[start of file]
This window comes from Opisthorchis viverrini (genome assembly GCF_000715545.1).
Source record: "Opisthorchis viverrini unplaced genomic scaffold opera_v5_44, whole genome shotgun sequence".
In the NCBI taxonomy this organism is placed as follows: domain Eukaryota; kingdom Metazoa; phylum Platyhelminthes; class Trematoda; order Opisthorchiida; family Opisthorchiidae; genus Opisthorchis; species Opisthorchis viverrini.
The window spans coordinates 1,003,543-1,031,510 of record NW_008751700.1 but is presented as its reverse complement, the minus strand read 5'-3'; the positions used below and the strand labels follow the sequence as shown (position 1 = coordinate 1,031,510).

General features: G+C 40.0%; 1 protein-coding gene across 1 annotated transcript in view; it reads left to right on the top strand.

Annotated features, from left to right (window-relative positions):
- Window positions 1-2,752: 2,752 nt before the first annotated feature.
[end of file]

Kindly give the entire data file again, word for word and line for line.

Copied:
This window comes from Opisthorchis viverrini (genome assembly GCF_000715545.1).
Source record: "Opisthorchis viverrini unplaced genomic scaffold opera_v5_44, whole genome shotgun sequence".
In the NCBI taxonomy this organism is placed as follows: domain Eukaryota; kingdom Metazoa; phylum Platyhelminthes; class Trematoda; order Opisthorchiida; family Opisthorchiidae; genus Opisthorchis; species Opisthorchis viverrini.
The window spans coordinates 1,003,543-1,031,510 of record NW_008751700.1 but is presented as its reverse complement, the minus strand read 5'-3'; the positions used below and the strand labels follow the sequence as shown (position 1 = coordinate 1,031,510).

General features: G+C 40.0%; 1 protein-coding gene across 1 annotated transcript in view; it reads left to right on the top strand.

Annotated features, from left to right (window-relative positions):
- Window positions 1-2,752: 2,752 nt before the first annotated feature.